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Dilemmas and opportunities of public participation in constitution building

April 6, 2009
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Photo credit: Interpeace
As part of the Interpeace thematic programme that focuses on constitution building, Interpeace, the United States Institute of Peace and programme partner International IDEA hosted a consultative 4-day workshop with practitioners from around the globe. The focus of the workshop was on the ‘Dilemmas and Opportunities of Public Participation in Constitution Building’.

Consultative workshop held with over 30 practitioners
Between the 2 - 5 April, over 30 practitioners who played key roles in their own constitution building processes (including many former chairs of constitutional assemblies) or as advisors, came together in Cape Town, South Africa. The workshop was the seventh in a series of consultative workshops organized by Interpeace and International IDEA on key constitution building issues.

Overall programme goal is to build capacity of national constitution builders
The overall goal of Interpeace’s Constitution Building programme is to promote lasting peace through enhancing the capacity of national constitution builders (including civil society), their advisors, and key members of the international community. The focus is on how to design, implement and support constitution building processes that promote national dialogue and consensus-building, conflict management and transformation, reconciliation, peacebuilding and the strengthening of democratic institutions.

Interpeace’s programme components include ‘constitutionnet’ (a resource website), a handbook on the process aspects of making a constitution, a virtual library of constitutional articles, documents and sample materials, and research on key constitutional issues as well as consultative workshops.

The consultative workshops provide valuable input into the programme
The consultative workshops bring together practitioners from around the globe to gather knowledge and input for the preparation of a handbook for national actors and their advisors on designing and implementing constitution building processes. By getting input through consultative workshops the process draws upon the Interpeace principles that encourage participation from those involved – in this case, practitioners and academics.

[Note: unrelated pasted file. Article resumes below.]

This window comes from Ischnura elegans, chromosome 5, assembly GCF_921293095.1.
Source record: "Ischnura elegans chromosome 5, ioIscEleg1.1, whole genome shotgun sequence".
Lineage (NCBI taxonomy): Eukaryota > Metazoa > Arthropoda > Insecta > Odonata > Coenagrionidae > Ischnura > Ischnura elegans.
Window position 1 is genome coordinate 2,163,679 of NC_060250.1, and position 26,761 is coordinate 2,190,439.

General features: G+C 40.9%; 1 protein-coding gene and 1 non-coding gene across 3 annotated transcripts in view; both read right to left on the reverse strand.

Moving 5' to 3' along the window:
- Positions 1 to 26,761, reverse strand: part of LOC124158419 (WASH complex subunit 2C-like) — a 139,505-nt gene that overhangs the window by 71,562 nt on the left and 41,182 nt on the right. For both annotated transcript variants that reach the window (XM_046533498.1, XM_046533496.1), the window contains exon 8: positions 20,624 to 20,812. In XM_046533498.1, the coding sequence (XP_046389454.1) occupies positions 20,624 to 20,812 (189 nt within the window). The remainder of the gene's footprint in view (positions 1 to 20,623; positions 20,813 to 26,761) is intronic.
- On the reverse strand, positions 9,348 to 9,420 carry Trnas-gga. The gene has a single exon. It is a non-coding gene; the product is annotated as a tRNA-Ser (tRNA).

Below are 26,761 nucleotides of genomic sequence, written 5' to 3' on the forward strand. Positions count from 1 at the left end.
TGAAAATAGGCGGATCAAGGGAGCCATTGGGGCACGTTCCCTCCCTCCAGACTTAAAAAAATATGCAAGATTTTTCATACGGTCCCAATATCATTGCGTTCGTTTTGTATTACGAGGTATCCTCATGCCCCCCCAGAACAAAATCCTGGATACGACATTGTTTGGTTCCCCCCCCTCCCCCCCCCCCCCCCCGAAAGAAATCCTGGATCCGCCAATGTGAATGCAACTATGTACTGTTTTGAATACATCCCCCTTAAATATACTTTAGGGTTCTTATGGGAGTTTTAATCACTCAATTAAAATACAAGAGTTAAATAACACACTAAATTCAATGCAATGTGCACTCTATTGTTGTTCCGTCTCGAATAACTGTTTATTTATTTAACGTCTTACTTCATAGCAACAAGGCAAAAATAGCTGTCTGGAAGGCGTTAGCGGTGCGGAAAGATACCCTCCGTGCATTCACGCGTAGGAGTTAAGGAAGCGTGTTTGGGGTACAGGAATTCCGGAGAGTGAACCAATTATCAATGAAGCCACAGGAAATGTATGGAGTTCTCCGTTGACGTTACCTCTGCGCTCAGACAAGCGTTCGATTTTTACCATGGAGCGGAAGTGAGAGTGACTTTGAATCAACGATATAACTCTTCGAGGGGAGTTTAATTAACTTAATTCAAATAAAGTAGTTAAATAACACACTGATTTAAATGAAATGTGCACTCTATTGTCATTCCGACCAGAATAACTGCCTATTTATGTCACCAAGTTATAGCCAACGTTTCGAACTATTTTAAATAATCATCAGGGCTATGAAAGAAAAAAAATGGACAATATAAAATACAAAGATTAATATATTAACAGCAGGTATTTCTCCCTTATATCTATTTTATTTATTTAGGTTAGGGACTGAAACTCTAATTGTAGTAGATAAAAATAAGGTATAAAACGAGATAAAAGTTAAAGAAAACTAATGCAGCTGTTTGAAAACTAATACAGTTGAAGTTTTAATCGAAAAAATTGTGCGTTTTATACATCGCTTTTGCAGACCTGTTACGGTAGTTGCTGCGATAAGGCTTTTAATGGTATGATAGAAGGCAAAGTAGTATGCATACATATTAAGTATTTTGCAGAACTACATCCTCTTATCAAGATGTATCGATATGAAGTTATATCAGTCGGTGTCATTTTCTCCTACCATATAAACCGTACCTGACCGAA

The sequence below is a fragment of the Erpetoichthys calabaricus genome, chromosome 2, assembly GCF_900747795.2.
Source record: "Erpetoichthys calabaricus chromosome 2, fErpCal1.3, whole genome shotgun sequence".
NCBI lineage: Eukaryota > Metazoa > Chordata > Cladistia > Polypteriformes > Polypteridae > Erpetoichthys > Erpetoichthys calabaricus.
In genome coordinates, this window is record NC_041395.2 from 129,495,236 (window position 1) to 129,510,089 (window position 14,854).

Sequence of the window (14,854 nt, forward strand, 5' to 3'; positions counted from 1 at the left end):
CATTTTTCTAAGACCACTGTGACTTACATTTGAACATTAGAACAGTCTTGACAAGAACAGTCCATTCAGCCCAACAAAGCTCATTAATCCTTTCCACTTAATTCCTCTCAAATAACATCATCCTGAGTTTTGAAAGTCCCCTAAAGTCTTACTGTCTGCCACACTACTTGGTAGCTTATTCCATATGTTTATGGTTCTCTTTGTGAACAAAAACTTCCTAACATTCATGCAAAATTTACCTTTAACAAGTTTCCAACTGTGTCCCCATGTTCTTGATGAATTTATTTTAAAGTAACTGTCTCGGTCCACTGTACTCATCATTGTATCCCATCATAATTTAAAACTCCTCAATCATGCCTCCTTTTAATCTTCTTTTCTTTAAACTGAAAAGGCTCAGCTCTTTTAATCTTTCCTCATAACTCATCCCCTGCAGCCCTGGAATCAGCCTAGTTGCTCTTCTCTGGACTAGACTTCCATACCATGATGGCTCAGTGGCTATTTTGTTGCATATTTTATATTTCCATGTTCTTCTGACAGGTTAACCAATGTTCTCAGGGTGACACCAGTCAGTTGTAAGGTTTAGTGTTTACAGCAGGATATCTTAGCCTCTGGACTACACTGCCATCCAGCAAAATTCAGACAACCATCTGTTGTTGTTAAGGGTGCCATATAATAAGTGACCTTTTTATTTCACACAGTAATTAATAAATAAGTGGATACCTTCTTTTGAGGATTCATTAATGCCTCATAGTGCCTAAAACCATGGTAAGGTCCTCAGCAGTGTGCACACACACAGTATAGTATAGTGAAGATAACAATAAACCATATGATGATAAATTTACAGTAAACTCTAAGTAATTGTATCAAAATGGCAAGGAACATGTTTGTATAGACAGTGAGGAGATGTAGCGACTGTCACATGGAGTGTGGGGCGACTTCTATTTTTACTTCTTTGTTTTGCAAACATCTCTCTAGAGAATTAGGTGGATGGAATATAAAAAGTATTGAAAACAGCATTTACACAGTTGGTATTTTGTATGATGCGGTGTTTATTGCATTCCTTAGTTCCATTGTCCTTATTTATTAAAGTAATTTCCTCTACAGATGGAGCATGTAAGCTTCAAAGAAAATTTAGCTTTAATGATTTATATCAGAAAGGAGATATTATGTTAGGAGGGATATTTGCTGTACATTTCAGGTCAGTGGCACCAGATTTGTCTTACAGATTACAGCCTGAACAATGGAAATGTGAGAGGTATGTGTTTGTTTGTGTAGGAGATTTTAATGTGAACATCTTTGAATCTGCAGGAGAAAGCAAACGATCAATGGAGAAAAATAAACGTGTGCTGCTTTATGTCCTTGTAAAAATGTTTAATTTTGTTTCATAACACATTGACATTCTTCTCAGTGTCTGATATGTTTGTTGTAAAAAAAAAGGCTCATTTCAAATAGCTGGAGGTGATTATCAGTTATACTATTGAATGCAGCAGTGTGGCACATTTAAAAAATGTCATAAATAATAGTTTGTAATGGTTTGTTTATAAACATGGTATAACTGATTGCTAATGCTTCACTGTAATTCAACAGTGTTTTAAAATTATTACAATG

First day of latest workshop is opened with keynote address from Professor Yash Pal Ghai
The keynote address was given by Professor Yash Pal Ghai, the Sir Y.K. Pao Professor of Public Law, University of Hong Kong and former Chair of the Kenyan Constitutional Review Commission (2002-2004). He has also advised in over a dozen constitution building processes. Professor Ghai introduced the topic of the workshop, highlighting the benefits and dilemmas of participation.

Day two examined country specific examples
The second day focused on examining the process and impact of public participation in constitution building processes at the country and regional level.  Experiences from South Africa, Kenya, Eritrea, Timor Leste as well as numerous cases and regional trends in Latin America and the Pacific were presented and discussed.

Day three featured a comparative discussion based on specific themes
Civic education, consultation processes on constitutional issues and constitution drafting were discussed.  The roles of different stakeholders and the dilemmas and opportunities of participation were addressed.

Impacts of constitution building and the application of lessons learned to the Somali Region was the focus for day four
The context of Somalia and the participants brainstormed on how the issue of participation could be addressed in the context of the upcoming constitution building process.

Final report
A report on the workshop proceedings as well as bios of the participants are available on request. Please send us an email info@interpeace.org